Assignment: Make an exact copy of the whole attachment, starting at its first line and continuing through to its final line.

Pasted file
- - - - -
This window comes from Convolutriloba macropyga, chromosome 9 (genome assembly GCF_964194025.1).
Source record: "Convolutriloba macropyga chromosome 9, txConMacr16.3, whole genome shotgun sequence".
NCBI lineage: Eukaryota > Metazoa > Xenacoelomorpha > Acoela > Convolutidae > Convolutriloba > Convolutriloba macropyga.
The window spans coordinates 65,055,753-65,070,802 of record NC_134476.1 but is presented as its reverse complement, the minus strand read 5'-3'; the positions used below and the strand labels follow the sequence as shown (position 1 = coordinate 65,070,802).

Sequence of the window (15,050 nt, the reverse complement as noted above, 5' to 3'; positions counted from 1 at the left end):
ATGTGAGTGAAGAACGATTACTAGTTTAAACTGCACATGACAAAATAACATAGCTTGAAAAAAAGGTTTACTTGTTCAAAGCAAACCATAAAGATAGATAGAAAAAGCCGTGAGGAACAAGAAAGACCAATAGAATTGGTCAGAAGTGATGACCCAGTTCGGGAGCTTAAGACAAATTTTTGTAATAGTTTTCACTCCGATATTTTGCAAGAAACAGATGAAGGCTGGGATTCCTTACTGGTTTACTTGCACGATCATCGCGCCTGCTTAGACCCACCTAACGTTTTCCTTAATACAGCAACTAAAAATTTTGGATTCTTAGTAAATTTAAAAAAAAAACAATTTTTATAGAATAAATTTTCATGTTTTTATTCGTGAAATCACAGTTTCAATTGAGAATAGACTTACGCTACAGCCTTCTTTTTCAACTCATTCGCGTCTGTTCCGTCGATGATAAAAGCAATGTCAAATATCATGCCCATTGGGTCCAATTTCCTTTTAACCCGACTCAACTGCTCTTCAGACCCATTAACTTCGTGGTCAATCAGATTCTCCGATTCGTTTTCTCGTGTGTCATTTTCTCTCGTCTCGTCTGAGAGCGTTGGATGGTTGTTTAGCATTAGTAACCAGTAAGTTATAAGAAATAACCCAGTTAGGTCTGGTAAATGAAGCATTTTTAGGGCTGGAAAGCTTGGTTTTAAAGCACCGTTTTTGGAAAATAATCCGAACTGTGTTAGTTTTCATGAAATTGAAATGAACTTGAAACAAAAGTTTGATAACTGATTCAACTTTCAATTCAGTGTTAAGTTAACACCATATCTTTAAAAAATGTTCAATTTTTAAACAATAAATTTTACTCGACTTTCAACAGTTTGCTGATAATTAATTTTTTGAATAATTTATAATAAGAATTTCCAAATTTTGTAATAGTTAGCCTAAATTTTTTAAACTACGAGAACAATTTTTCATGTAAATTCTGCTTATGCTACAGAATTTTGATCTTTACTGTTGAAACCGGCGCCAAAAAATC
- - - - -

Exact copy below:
This window comes from Convolutriloba macropyga, chromosome 9 (genome assembly GCF_964194025.1).
Source record: "Convolutriloba macropyga chromosome 9, txConMacr16.3, whole genome shotgun sequence".
NCBI lineage: Eukaryota > Metazoa > Xenacoelomorpha > Acoela > Convolutidae > Convolutriloba > Convolutriloba macropyga.
The window spans coordinates 65,055,753-65,070,802 of record NC_134476.1 but is presented as its reverse complement, the minus strand read 5'-3'; the positions used below and the strand labels follow the sequence as shown (position 1 = coordinate 65,070,802).

Sequence of the window (15,050 nt, the reverse complement as noted above, 5' to 3'; positions counted from 1 at the left end):
ATGTGAGTGAAGAACGATTACTAGTTTAAACTGCACATGACAAAATAACATAGCTTGAAAAAAAGGTTTACTTGTTCAAAGCAAACCATAAAGATAGATAGAAAAAGCCGTGAGGAACAAGAAAGACCAATAGAATTGGTCAGAAGTGATGACCCAGTTCGGGAGCTTAAGACAAATTTTTGTAATAGTTTTCACTCCGATATTTTGCAAGAAACAGATGAAGGCTGGGATTCCTTACTGGTTTACTTGCACGATCATCGCGCCTGCTTAGACCCACCTAACGTTTTCCTTAATACAGCAACTAAAAATTTTGGATTCTTAGTAAATTTAAAAAAAAAACAATTTTTATAGAATAAATTTTCATGTTTTTATTCGTGAAATCACAGTTTCAATTGAGAATAGACTTACGCTACAGCCTTCTTTTTCAACTCATTCGCGTCTGTTCCGTCGATGATAAAAGCAATGTCAAATATCATGCCCATTGGGTCCAATTTCCTTTTAACCCGACTCAACTGCTCTTCAGACCCATTAACTTCGTGGTCAATCAGATTCTCCGATTCGTTTTCTCGTGTGTCATTTTCTCTCGTCTCGTCTGAGAGCGTTGGATGGTTGTTTAGCATTAGTAACCAGTAAGTTATAAGAAATAACCCAGTTAGGTCTGGTAAATGAAGCATTTTTAGGGCTGGAAAGCTTGGTTTTAAAGCACCGTTTTTGGAAAATAATCCGAACTGTGTTAGTTTTCATGAAATTGAAATGAACTTGAAACAAAAGTTTGATAACTGATTCAACTTTCAATTCAGTGTTAAGTTAACACCATATCTTTAAAAAATGTTCAATTTTTAAACAATAAATTTTACTCGACTTTCAACAGTTTGCTGATAATTAATTTTTTGAATAATTTATAATAAGAATTTCCAAATTTTGTAATAGTTAGCCTAAATTTTTTAAACTACGAGAACAATTTTTCATGTAAATTCTGCTTATGCTACAGAATTTTGATCTTTACTGTTGAAACCGGCGCCAAAAAATC